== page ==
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Title: Factors influencing the efficiency of Agrobacterium tumefaciens-mediated transformation and regeneration in Brussels sprouts
Authors: Gitonga, Lucy 
Collins, Graham 
Keywords: Genetic transformation;Glucosinolates;GUS gene;Thaumatin;Tissue culture
Issue Date: 2016
Publisher: Southern Cross Publishing
Source: Gitonga, L. and Collins, G. 2016. Factors influencing the efficiency of Agrobacterium tumefaciens-mediated transformation and regeneration in Brussels sprouts. Australian Journal of Crop Science. 10(3): 299-306.
Journal: Australian journal of crop science (Online) 
An efficient method for Agrobacterium tumefaciens-mediated genetic transformation of Brussels sprouts was developed. We tested two strains, LBA4404 and EHA105 both with the binary vector p35SGUSINT containing the NPT11 gene for kanamycin resistance. Explants were derived from in vitro-grown seedlings of two commercial cultivars, Winter Pick and Troika. Transformation and regeneration efficiency were based on transient GUS expression and the ability of the explants to grow on media supplemented with kanamycin. Factors influencing GUS expression and shoot regeneration included the plant genotype, the A. tumefaciens strain, and the explant type. Winter Pick had significantly (P ≤ 0.05) higher GUS expression, up to 44.3% in leaf sections compared to 25.6% in Troika, and significantly (P ≤ 0.05) higher shoot regeneration. Agrobacterium strain LBA4404 was easier to control in culture and it achieved significantly (P ≤ 0.05) higher infection rate, 46.1 %, than EHA105 (22.0%), ultimately achieving higher shoot regeneration. The length and temperature of co-cultivation did not significantly affect GUS expression, but co-cultivation for 2 d at either 21°C or 24°C resulted in more and healthier shoots as opposed to the vitreous shoots obtained from 3 d and 5 d co-cultivation periods. Compared to hypocotyl and petiole explants, leaf sections were the best, with highest GUS expression (44.8%) and moderate shoot regeneration of 45.8% on MS medium with 2.0 mg L-1 BAP, 5.0 m L-1 AgNO3 and 50 mg L-1 kanamycin. This optimised protocol can be used to introduce the thaumatin gene for sweetness to mask the bitter taste in Brussels sprouts.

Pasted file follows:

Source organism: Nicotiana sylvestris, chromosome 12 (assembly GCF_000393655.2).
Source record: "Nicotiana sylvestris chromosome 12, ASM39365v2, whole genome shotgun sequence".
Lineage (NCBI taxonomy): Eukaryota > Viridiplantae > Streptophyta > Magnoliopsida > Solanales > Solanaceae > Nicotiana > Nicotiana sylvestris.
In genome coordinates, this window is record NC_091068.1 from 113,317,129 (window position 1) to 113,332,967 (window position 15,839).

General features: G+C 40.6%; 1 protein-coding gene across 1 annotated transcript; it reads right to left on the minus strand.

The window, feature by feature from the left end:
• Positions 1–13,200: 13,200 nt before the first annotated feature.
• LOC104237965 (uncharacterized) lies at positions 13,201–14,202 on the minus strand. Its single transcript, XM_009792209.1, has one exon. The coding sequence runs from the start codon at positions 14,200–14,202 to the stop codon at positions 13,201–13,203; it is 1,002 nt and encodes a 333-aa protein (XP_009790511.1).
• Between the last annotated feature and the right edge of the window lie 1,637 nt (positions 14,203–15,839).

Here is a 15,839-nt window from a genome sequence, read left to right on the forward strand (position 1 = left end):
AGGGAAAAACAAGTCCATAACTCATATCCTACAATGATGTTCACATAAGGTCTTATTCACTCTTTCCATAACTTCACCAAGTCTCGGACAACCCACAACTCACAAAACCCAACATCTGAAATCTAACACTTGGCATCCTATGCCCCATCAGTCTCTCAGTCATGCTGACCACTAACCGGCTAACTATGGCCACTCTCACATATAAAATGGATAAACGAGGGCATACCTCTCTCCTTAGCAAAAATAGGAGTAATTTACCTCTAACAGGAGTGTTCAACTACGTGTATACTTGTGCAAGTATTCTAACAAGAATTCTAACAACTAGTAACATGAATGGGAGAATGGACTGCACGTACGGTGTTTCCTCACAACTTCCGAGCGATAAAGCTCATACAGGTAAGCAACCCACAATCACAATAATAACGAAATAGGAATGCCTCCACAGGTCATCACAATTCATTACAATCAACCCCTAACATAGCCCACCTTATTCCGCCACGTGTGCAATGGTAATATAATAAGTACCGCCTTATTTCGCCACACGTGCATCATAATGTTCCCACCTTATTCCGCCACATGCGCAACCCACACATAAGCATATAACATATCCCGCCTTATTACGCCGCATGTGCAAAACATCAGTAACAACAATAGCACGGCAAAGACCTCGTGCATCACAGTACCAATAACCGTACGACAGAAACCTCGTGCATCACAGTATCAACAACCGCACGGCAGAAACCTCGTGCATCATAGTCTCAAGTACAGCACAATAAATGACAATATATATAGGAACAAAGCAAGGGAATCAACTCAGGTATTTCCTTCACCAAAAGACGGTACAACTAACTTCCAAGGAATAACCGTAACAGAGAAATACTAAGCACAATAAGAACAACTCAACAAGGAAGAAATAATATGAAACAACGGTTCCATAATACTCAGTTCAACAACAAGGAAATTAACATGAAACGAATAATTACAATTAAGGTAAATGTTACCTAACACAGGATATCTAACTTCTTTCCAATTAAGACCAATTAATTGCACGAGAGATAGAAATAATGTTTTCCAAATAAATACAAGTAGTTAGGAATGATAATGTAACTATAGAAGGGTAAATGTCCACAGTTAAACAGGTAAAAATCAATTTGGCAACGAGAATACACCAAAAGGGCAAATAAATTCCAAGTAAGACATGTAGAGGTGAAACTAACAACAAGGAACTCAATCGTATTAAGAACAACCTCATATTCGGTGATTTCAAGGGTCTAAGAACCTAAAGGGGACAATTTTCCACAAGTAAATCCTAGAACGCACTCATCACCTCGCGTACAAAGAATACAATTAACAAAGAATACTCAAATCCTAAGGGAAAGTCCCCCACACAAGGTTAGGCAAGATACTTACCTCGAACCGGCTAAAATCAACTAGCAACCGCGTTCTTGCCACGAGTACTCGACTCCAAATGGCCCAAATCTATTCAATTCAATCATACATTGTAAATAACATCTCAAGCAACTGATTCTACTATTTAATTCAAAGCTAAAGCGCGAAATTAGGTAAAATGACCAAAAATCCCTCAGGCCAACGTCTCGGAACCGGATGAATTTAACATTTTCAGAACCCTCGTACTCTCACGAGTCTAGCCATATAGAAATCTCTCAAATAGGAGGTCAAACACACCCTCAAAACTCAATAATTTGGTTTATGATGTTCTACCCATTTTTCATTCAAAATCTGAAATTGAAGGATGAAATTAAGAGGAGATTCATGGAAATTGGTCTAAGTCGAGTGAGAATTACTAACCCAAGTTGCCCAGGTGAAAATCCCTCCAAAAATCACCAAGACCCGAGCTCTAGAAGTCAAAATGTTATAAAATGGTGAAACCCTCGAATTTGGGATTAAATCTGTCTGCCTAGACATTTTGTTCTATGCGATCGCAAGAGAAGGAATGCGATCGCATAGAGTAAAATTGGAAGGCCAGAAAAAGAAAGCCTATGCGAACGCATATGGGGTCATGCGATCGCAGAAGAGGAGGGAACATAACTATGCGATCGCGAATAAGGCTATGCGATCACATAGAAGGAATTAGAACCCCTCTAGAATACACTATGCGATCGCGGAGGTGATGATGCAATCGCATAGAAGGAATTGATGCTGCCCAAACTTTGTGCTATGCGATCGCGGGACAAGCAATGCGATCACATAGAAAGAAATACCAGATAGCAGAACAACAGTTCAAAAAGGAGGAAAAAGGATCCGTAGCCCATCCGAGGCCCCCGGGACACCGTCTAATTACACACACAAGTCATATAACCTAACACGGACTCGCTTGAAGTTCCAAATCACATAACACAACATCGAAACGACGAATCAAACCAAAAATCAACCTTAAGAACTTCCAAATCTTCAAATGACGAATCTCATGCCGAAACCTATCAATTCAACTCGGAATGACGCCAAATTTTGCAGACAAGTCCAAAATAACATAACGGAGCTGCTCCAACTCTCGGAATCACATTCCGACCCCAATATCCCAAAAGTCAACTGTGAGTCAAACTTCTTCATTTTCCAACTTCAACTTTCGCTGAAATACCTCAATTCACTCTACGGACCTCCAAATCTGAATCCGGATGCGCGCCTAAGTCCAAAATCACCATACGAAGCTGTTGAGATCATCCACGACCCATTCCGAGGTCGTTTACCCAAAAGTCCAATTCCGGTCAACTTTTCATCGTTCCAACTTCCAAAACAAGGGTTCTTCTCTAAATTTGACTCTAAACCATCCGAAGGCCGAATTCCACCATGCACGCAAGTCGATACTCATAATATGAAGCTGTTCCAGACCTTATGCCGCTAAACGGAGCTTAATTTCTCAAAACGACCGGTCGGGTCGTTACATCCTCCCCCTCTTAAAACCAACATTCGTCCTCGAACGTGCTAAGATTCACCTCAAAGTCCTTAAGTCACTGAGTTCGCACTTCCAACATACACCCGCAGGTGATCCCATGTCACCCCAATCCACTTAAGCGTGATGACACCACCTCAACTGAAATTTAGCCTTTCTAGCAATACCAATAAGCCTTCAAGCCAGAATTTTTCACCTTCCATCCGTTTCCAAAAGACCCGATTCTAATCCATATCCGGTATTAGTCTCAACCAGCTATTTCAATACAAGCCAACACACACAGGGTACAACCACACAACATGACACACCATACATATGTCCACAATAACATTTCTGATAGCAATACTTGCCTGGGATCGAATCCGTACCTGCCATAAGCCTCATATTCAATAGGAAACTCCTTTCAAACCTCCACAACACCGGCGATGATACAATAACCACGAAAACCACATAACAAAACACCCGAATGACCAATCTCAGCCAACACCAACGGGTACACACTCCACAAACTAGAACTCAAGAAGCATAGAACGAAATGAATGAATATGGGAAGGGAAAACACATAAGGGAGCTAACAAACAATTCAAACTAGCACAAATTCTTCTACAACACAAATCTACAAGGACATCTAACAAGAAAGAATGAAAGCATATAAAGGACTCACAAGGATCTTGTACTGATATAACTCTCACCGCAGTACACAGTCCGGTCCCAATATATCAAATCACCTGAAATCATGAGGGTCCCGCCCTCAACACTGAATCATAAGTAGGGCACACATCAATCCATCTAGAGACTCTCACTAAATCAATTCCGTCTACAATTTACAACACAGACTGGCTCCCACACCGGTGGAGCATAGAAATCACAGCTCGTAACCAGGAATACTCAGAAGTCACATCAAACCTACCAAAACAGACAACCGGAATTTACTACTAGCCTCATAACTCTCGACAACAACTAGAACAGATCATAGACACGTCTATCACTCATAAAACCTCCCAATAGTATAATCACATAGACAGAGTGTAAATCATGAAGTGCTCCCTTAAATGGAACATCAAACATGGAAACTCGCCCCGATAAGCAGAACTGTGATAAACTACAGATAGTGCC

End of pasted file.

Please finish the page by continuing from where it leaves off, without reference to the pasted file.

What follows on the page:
ISSN: 1835-2693 (Print)
1835-2707 (Online)
DOI: 10.21475/ajcs.2016.10.03.p6826
Appears in Collections:Research Publications (Applied Sciences)

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